As part of McGovern’s fourth annual tour, he is leading roundtable discussions with national, state and local leaders to talk about how the summer food program helps communities in need and visiting summer meals sites across the region. Joining McGovern’s on the tour were leaders from the USDA, the Massachusetts Department of Education, state legislators, including state Rep. Natalie Higgins (D-Leominster), as well as community and local leaders across Central and Western Massachusetts.
Officials and workers at the Spanish American Center’s summer meal site at Riverside Village Apartments in Leominster gather for a photograph. DAVID DORE PHOTO
The USDA Summer Food Service Program ensures that low-income children continue to receive nutritious meals when school is not in session. This summer, USDA plans to serve more than 200 million free meals to children 18 years and under at approved SFSP sites.
McGovern visited the summer meal site by the Spanish-American Center at Riverside Village Apartments in Leominster.
Happy 50th anniversary to the Spanish-American Center
EDITORIAL by Leominster Mayor Dean Mazzarella, 7/14/17
Fifty years is a long time. Especially for an organization helping people every single day. Aug. 5 is the Spanish-American Center’s annual block party, and as usual it promises to be a whole lot of fun with entertainment and plenty of food and activities. The center was started 50 years ago by Catholic clergy as a way to reach out to the needs of the Spanish community. I’m sure those founding members probably couldn’t imagine what the center would bring to the East Side, the city, and all its residents — not just Spanish-speaking.
If you haven’t been to the Spanish-American Center at 112 Spruce St., you should stop by. A home converted to office space, a community center and kitchen, the center serves Leominster’s 15,000 Spanish residents with every possible activity and meets every need. Programs include an information and referral service, ESL and civic classes, peer leadership training, a food program through the homeless and community food pantry, a legal clinic, elderly outreach through their Senior Advocate Program, battered women and children counseling and homelessness referral. And that’s just at the center!
Neddy Latimer, one of the nicest people I have ever met, not only has kind words and a smile for everyone but is a tremendous leader — always with her ear to the ground to find out gaps in services or individual needs in the community. Neddy and her staff have brought the center to new heights through expanding the children’s breakfast and lunch program to offsite locations in Leominster, Fitchburg and Gardner. The center is so active in the community, participating in our strolls, spring clean up, and partnering with organizations like Riverside Village where they provided catering for the complex’s 55th anniversary just a few months ago. And always looking toward the bigger picture, trips to the State House and calls to legislators are just another way the Spanish-American Center serves as an incredible advocate for our community.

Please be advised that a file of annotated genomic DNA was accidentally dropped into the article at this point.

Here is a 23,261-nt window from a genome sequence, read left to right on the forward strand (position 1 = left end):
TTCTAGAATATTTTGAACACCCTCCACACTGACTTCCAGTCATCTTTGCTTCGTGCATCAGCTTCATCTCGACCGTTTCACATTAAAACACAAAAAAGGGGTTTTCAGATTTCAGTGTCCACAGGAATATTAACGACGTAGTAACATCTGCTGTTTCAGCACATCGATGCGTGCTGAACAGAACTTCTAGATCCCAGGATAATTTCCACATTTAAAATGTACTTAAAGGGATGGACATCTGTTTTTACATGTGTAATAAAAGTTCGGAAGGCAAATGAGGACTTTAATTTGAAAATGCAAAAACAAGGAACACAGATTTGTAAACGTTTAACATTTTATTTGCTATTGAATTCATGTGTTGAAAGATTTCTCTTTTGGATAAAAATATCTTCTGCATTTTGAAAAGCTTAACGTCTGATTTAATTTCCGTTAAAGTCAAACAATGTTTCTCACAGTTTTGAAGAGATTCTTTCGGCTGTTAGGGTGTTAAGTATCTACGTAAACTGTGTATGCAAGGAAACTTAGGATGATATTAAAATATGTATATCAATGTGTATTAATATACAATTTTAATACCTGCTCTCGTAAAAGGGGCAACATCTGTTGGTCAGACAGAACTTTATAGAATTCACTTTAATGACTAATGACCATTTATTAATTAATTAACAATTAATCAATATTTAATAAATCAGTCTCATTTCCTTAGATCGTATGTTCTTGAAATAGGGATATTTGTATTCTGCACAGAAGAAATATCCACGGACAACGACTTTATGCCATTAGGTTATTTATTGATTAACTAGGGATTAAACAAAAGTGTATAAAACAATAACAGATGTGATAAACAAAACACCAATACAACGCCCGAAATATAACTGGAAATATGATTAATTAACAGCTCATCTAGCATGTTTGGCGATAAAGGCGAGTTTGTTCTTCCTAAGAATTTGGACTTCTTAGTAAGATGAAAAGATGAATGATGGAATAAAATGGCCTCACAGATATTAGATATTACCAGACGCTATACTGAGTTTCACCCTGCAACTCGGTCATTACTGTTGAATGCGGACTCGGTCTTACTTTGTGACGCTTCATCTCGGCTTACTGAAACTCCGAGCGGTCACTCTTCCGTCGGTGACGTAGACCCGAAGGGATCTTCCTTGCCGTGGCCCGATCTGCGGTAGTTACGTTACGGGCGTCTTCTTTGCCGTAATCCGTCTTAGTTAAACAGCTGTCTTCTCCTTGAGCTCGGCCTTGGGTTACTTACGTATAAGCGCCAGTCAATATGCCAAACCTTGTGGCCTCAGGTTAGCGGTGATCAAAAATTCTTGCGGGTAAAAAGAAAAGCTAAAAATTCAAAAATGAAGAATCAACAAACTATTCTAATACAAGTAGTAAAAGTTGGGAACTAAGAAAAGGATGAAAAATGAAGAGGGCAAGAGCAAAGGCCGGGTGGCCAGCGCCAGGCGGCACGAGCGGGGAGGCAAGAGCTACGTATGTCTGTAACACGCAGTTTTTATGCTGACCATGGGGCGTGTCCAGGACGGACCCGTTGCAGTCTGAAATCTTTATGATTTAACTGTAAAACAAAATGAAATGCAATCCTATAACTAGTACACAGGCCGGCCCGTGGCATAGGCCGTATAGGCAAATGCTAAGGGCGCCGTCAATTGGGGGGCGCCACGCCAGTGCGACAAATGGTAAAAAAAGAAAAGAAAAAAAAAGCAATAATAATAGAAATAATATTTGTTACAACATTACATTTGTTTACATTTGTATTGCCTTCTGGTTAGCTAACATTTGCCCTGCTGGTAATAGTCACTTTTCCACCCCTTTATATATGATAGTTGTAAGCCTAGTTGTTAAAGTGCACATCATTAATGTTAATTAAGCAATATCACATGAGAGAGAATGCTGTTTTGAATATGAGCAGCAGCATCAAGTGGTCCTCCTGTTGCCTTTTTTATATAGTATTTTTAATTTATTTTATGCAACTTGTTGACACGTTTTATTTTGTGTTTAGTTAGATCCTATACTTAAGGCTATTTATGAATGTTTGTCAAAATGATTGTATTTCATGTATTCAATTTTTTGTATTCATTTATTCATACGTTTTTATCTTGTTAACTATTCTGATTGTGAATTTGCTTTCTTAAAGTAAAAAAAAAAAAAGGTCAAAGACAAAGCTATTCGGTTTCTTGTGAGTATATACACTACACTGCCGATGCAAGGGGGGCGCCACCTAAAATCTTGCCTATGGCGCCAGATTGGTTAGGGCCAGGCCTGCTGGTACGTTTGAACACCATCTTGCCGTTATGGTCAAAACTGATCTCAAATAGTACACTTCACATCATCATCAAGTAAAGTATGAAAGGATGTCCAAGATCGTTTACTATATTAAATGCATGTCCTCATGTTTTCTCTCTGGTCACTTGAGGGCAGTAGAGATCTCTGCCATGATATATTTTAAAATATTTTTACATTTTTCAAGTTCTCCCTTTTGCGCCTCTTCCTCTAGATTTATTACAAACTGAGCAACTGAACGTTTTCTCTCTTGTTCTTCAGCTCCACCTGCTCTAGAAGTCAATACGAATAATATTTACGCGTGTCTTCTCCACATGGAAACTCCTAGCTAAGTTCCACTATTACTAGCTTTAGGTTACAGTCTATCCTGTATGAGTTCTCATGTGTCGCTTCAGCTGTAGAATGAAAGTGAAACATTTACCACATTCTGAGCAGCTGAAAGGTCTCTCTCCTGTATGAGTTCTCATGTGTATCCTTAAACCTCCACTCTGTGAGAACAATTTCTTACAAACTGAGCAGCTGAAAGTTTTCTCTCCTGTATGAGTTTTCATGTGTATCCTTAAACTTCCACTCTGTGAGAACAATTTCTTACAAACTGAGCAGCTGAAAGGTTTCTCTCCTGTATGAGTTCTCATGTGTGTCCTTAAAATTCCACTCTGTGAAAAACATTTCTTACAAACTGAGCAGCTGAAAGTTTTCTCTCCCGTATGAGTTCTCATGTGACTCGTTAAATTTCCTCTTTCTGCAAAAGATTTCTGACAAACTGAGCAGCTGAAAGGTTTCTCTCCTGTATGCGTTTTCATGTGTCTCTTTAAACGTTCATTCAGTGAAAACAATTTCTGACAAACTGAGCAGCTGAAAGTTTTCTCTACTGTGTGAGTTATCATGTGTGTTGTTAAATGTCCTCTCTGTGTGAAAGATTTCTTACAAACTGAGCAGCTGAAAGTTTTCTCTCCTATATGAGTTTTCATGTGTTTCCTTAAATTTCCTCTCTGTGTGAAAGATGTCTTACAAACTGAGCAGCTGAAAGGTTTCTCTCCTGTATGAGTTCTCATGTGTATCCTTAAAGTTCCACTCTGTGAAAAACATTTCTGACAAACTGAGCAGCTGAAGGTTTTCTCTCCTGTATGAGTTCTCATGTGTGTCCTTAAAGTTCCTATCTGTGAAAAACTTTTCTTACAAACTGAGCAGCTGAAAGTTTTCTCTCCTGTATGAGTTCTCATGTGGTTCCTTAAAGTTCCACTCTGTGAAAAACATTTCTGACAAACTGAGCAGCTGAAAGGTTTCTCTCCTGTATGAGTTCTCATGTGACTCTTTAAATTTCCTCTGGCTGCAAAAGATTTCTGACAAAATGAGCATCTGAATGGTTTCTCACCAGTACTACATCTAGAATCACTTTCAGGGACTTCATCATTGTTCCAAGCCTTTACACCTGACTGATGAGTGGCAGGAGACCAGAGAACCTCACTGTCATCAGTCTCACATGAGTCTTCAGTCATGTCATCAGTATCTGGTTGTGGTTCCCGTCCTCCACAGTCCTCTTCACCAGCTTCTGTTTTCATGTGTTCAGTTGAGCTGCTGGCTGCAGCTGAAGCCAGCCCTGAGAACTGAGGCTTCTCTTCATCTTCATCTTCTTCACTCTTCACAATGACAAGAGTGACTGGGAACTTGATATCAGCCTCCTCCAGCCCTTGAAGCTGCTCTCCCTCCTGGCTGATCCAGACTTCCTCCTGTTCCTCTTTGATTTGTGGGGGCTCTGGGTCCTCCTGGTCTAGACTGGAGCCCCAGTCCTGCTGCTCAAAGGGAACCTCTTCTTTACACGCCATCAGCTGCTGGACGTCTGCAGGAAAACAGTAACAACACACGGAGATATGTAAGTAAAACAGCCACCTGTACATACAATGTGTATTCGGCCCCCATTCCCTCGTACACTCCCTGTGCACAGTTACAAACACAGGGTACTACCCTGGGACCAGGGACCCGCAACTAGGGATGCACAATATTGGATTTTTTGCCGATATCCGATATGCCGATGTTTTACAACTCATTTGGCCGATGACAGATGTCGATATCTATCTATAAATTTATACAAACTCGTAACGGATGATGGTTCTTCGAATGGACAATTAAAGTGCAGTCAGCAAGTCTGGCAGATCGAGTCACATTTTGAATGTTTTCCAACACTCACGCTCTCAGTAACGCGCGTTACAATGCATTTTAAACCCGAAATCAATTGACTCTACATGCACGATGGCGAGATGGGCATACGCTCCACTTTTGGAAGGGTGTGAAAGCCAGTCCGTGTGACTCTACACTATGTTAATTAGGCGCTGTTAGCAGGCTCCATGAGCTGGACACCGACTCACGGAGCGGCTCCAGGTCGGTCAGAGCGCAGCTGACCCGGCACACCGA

The Spanish-American Center is currently undertaking a strategic plan to meet the needs of future generations and ensure that the center remains strong. I have no doubt that with the leadership and energy of everyone at the center, Leominster will continue to have a tremendous partner for years to come.
To Neddy, Micky and the staff at the center, thank you for being unwavering advocates for not just those in our Spanish-speaking community, but for all our residents. Your celebration of diversity and work toward addressing challenges from the smallest to the largest has made Leominster a better place. Congratulations on 50 years!
There’s still lots going on in Leominster during the summer months. The Farmer’s Market takes place from 9 a.m. to 1 p.m. on the Common every Saturday. The Colonial Band concert series started this Tuesday at Carter Park at 7:30. Thursdays is the weekly band concert at 7 p.m., also at Carter Park, Movie in the Park is coming up at Barrett Park on the 14th at 7:30 p.m., the Johnny Appleseed Craft Beer Fest is back by popular demand downtown on the Common on Aug. 5 from 4-8 p.m., Ladies Night Out is Aug. 10, and don’t forget the Fox 25 Zip Trip coming to Sholan on Aug. 11. Get some sleep and show up at 5 a.m. to get the place hopping!
Spanish American Center offers free community meals
The Spanish American Center in Leominster is pleased to provide the community with the following free Breakfast Cafés and Soup Kitchen Suppers. All are welcome.
Breakfast Cafés are offered Mondays from 8-10 a.m. at (and with) Fitchburg New Life Christian Church, 63 Fairmount St., Fitchburg, and Tuesdays and Fridays from 8:30-9:30 a.m. at the Spanish American Center, 112 Spruce St., Leominster.
Soup Kitchen Suppers are offered from 3-4:30 p.m. Wednesdays and Thursdays at the Spanish American Center’s David L. Higgins Jr. Cocina, 112 Spruce St., Leominster.
The Leominster Spanish American Center, Inc. is a registered, nonprofit social service agency serving the greater Leominster community. For more information, visit www.spanishamericancenter.org or call (978) 534-3145.
Spanish American Center, bank team up for ‘Back to School Get Together’
Submitted to The Champion
The Spanish American Center, along with Enterprise Bank in Leominster, is sponsoring a “Back to School Get Together” for children and parents from 3-6 p.m. Thursday, Sept. 1 at the center, 112 Spruce St., Leominster.
Stop by for free school supplies and information about the Spanish American Center and its year-round after-school programs. To sign up, or for more information, call Mickey Guzmán at (978) 534-3145, ext. 114.